I’m deeply grateful to live and work with so many community leaders who are women. When the initial draft of the Supreme Court opinion to overturn Roe v. Wade was leaked to Politico last week, I knew I had to be visibly present to support my fellow community leaders. On Saturday afternoon, I took my six-year-old daughter to join the crowd that had gathered in front of the Federal Courthouse in Akron. It was important for her to be there, though she didn’t fully understand the issue.
Standing next to my City Councilwoman, Nancy Holland, I watched one of my dearest friends cry as she told her personal story to the crowd. At one point, my daughter grabbed my hand and looked up at me with tears in her eyes and said, “Why are men so mean?” I was tempted to tell her that most men don’t know better. I didn’t. I knew that would be a lie. Many men do know better yet choose to do nothing.
The prophet Micah taught what God requires of us: “to do justice, love mercy, and walk humbly.” Most of us recognize that doing justice requires us to speak truth to power. If we are serious about creating social change, however, we first must learn to speak truth to each other. When it comes to reproductive rights, men need to do justice by listening to the stories of women and lifting them up in the presence of other men.
The fight for free, safe, and legal abortion is almost always seen as a women’s issue—as if men don’t have to think about it. The sexual activity and decision-making of men is hardly mentioned. There’s a shared responsibility to ensure the safe and effective use of birth control. Women not only carry the physical burden of pregnancy, they are largely left to carry the financial and social burdens as well. This is clearly why women tend to be more conscientious than men. When contraception is not used, it is often because of the resistance of men to wearing condoms; that puts the moral weight of reproductive rights squarely on us.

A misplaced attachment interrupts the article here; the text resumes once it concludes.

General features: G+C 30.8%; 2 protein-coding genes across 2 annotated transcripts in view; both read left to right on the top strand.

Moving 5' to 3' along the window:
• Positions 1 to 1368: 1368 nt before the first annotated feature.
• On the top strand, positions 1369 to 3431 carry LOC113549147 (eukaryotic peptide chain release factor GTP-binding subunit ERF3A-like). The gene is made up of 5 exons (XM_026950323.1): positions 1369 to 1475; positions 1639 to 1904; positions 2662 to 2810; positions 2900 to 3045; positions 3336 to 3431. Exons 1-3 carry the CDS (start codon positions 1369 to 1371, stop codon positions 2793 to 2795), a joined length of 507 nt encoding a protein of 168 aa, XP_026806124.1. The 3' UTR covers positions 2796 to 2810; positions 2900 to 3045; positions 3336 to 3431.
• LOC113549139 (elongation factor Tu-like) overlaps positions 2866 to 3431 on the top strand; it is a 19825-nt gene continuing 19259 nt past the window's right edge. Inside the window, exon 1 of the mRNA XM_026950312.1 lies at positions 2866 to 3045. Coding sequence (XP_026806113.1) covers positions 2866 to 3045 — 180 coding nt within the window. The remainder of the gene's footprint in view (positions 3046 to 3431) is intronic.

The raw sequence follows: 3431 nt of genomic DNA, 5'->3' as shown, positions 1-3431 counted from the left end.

Current conversations about abortion tend to focus on exceptions, on who can have access to them, and under what conditions. These approaches, however, use a legal framework that maintains control over women’s bodies. What about reproductive liberty? Under the pro-choice banner, reform seems to always carry the day; arguments for full reproductive liberty somehow don’t enter most of our public conversations.
In her book Without Apology: The Abortion Struggle Now, Jenny Brown explains that it was the women’s liberation movement that brought thousands to the streets and ultimately “forced a reluctant Supreme Court to legalize most abortions across the country.” As Brown narrates that history, it was the 1969 Redstockings Abortion Speakout that initially spurred the public conversation forward. The winning strategy, she explains, used a method of public conversations that had been adapted from the Southern Civil Rights Movement’s “Tell It Like It Is” sessions. Across the country, women gathered for public conversations and went around the room telling their personal stories. Brown quotes from Peggy Dobbins:
“If you spoke your personal experience, you discovered it was shared. If it was shared, it was social. And if it was social, it was political. And if it was political, you could do something about it.”
For too long, and too frequently, men have quieted the voices of women in public conversations. This happens even when their opinions are not requested, even if the women who are present have more experience and/or expertise. Today, we call this mansplaining.
Why is it that men always feel they need to present themselves as the smartest in the room? When men’s voices are needed to support the rights of women, so many men are silent.
What if instead of debating the best ways to control what happens to women’s bodies, we offered our voices in support of women? What if this time around, the men in the room decided to de-center ourselves and instead centered the voices of women? What if we listened for the truth before we speak it? What if we did justice?